We Don’t Need a New Set of Commandments

We Don’t Need a New “Ten Commandments”

Lech Walesa, famous for masterminding the overthrow of Communism in Poland, recently proposed that the world needs a new set of commandments, secular commandments, that transcend religions and draw from common global values. His proposal made worldwide headlines. Speaking at the 13th Summit of Nobel Peace Laureates in Warsaw on October 21, 2013, Walesa’s proposal sounded very good to secular thinkers around the world.

Secularists will applaud this idea and will, no doubt, organize themselves to work for this objective very soon. There are two reasons that secular thinkers find this idea appealing: 1) a secular ten commandments would not include any mention of God, and 2) a global Ten Commandments would increase momentum for a world government to sprout from the United Nations.

Like a lot of other items on the secular agenda, this item may not immediately bear fruit. It smacks of a call for one or several global gatherings to produce a document with the list. Such gatherings may not be able to contain themselves within only ten commandments. There is so much to say!

Christians may feel puzzled by the prospect of this endeavor. On the one hand, Christians don’t feel the need for new commandments. The ten given by God on Sinai are quite universal and deal with the most profound human problems. Christians believe that the first commandment, to worship God and God alone, is central to all the others, yet they know that secular thinkers don’t want any mention of God in their rules. Further, anything global must, in the secular view, take into account every god ever dreamed up plus all the views of people who reject God or any idea that any god can exist. In the stew that such a concern stirs up, it is almost certain that all mention of God or gods will be suppressed by whatever group is tasked with the writing. That rejection immediately poses problems for Christians, especially if the rejection is expressed in a commandment that everyone must keep his religion to himself.  (For comments on this idea, see my post “Just Keep Your Religion to Yourself.”) This commandment flies in the face of the Constitutions of many nations and is in direct contradiction to the UN Universal Declaration of Human Rights. Nevertheless, if public rhetoric in the US is any guide, there will be momentum to shut down the public expression of faith or anything spiritual, all in the interest of world peace. Christians will not be the only people who feel threatened by such a commandment,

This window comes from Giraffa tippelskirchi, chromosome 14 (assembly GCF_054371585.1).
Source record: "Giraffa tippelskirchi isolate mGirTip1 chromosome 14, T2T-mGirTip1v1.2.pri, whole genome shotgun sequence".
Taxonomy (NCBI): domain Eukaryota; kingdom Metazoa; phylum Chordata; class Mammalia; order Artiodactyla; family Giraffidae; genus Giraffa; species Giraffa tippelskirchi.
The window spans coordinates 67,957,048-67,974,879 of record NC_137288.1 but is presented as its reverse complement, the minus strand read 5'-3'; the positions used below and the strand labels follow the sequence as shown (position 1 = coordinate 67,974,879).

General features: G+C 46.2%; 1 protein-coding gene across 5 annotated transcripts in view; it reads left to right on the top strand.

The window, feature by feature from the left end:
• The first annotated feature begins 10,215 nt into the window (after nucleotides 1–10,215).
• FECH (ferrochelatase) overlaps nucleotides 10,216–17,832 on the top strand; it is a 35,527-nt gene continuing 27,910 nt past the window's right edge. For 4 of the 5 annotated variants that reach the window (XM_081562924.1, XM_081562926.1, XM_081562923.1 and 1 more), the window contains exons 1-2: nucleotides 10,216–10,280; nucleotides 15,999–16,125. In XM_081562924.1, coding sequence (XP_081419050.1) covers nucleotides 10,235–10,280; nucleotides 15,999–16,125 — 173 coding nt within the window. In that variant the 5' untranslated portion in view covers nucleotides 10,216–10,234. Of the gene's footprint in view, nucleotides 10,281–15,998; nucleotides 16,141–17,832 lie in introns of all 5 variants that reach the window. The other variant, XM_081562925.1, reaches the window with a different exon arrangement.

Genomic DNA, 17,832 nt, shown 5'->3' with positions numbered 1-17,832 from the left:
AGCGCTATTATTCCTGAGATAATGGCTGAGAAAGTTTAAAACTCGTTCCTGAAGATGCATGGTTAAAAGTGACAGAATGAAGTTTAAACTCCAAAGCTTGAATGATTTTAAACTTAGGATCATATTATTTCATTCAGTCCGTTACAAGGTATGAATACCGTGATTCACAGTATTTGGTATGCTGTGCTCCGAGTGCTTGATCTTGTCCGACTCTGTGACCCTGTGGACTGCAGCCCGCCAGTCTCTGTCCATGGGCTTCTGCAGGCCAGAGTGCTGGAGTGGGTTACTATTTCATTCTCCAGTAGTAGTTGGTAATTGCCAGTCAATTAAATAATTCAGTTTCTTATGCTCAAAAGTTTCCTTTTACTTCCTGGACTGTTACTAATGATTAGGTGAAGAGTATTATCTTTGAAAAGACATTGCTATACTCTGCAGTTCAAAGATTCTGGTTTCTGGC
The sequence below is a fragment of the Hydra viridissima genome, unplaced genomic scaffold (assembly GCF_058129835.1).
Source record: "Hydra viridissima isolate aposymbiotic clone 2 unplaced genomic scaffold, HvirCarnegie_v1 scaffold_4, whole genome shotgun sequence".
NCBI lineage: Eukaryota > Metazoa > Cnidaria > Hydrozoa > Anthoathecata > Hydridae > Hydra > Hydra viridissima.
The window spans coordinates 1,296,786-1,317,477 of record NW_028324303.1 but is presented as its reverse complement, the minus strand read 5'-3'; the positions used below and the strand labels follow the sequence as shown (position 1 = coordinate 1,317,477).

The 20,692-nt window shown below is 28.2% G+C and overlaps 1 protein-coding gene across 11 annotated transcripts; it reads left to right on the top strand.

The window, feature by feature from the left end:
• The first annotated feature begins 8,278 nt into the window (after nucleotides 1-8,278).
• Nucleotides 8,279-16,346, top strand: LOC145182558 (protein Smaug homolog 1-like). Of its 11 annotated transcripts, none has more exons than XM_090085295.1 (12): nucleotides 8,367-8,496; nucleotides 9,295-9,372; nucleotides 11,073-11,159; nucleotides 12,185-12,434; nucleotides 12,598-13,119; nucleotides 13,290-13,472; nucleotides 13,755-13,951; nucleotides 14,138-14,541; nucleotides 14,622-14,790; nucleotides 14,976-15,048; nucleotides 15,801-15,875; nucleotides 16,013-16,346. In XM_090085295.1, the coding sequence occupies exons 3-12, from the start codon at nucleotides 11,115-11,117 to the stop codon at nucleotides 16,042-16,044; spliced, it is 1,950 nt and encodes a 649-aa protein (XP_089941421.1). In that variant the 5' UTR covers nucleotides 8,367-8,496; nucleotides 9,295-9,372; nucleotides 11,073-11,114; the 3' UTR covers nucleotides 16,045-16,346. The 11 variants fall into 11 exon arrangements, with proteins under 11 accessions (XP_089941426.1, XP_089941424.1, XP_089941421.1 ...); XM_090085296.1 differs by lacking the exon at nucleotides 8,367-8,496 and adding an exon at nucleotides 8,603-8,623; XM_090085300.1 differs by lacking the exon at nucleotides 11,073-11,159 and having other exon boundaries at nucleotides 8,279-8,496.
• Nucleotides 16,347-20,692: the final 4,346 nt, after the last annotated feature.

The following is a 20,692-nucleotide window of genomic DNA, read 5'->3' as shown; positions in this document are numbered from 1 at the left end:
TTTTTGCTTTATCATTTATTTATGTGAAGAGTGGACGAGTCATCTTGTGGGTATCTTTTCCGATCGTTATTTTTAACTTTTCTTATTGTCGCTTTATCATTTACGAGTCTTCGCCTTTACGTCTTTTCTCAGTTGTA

On the other hand, Christians will want to be involved if such a discussion takes place. Christians have a commission from God himself to share their faith with the whole world. Simply to object to a process that will create new, global commandments for humankind will not be enough. If objections fail, and the process is initiated, Christians will want to have a voice in the final wording.

That phrase is ominous: “final wording.” And worrisome. It invites contemplation of an era in which someone in the world has the final say on everything in the world. Commandments, by definition, require enforcement. Otherwise they are nothing but suggestions. “The Ten Best Options for Human Behavior” simply do not have the force of “The Ten Commandments.” If enforcement is called for, the options for enacting enforcement lean heavily in the direction of a global government with police powers. Only secularists who actually believe that human beings are steadily and irreversibly evolving into a higher morality could think that this development would be utopia.

Christians know that God has already given us ten commandments that humans cannot live up to. Those commandments begin with a commandment that empowers all the others. If humans could ever live by the first commandment, the others would just naturally follow. “You shall have no other gods before me.” (Exodus 20:2) Humans cannot obey this law, nor can they obey the others. Humans do not need more commandments or different commandments. Human beings need only one thing: Christ our Savior. Christ’s blood shed on the cross covers all our sinful disobedience to the commandments God gave us, and Christ’s blood covers the arrogance of our disobedience to the first commandment when we start thinking that God’s commandments need to be edited and revised, or just outright replaced.

The human race does not need ten new commandments to live by. The human race needs to live by the ten commandments we already have. The human race needs Jesus Christ, our Savior and Lord. As Steve Green said in his song, “People Need the Lord.” That is what the world really needs.

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